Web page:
Edgar Degas French
Upon Degas's death in 1917, more than 150 figurative sculptures were found in his studio. Most were made of fragile wax, clay, and plastiline (a wax- and oil-based modeling material). Many had deteriorated. Only a few were preserved in copies that had been cast from them in plaster. Except for the wax Little Fourteen-Year-Old Dancer (Washington: NGA) none of these sculptures had been publicly exhibited during the artist’s lifetime.
Although Degas had not favored reproducing his sculptures in more permanent materials, his heirs authorized that copies be cast in bronze in order to preserve the compositions and to sell them as finished works. Paul-Albert Bartholomé, a sculptor and Degas's longtime friend, prepared 72 of the figures for casting, a process executed by the distinguished Paris foundry A.-A. Hébrard et Cie. The quality of the Degas bronzes was tightly controlled and their edition was limited. Only twenty-two editions of the series of 72 figures were cast. Each bronze within the series was assigned a number from one to seventy-two. The first twenty editions were assigned a letter from A-T. In most cases these numbers and letters were incised on the individual bronzes.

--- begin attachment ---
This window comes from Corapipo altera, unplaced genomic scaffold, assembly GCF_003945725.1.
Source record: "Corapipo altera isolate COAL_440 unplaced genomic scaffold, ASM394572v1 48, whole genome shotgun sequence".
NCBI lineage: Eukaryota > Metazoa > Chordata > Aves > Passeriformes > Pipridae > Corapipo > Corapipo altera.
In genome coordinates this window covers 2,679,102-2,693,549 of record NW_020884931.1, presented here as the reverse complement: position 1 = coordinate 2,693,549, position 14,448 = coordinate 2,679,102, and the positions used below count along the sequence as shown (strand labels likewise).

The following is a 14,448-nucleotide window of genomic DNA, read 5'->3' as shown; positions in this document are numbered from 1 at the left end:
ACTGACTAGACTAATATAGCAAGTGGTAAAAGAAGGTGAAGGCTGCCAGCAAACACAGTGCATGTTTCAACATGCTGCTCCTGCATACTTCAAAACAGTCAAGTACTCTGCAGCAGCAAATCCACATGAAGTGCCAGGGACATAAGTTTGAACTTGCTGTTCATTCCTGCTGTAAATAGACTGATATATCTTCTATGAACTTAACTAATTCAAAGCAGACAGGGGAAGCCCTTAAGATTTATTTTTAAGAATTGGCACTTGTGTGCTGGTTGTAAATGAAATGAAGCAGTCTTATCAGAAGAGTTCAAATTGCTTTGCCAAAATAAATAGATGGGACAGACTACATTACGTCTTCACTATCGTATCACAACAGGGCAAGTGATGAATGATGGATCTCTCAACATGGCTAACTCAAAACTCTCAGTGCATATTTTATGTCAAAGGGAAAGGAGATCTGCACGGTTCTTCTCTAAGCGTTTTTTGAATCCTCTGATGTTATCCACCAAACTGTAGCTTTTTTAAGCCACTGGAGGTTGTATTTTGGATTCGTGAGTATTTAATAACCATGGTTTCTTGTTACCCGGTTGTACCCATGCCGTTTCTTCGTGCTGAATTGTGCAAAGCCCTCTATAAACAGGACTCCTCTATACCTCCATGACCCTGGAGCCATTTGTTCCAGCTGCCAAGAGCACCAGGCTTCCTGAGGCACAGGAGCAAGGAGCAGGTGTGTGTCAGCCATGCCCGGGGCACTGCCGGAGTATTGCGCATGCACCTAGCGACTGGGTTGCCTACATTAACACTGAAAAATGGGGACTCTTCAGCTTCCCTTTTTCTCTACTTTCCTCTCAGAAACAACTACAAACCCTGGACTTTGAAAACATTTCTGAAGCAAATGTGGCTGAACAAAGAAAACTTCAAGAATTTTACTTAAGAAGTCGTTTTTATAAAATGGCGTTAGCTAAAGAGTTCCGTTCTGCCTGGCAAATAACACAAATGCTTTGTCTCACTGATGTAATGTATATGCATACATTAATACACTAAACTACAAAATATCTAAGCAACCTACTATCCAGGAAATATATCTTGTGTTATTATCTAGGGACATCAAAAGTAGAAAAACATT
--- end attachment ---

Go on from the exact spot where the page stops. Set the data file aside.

The series of 72 bronzes was completed before May 1921 when it was exhibited in Paris. Edition A, comprising the first and best casts of the series, was reserved for the important Impressionist collector Mrs. H. O. Havemeyer. She later acquired the first bronze cast of the Little Fourteen-Year-Old Dancer (lettered A, but not numbered), which had been omitted from the initial series. In 1929 Mrs. Havemeyer bequeathed Little Fourteen-Year-Old Dancer and 70 of the 72 Edition A Degas bronzes to the Metropolitan Museum of Art.
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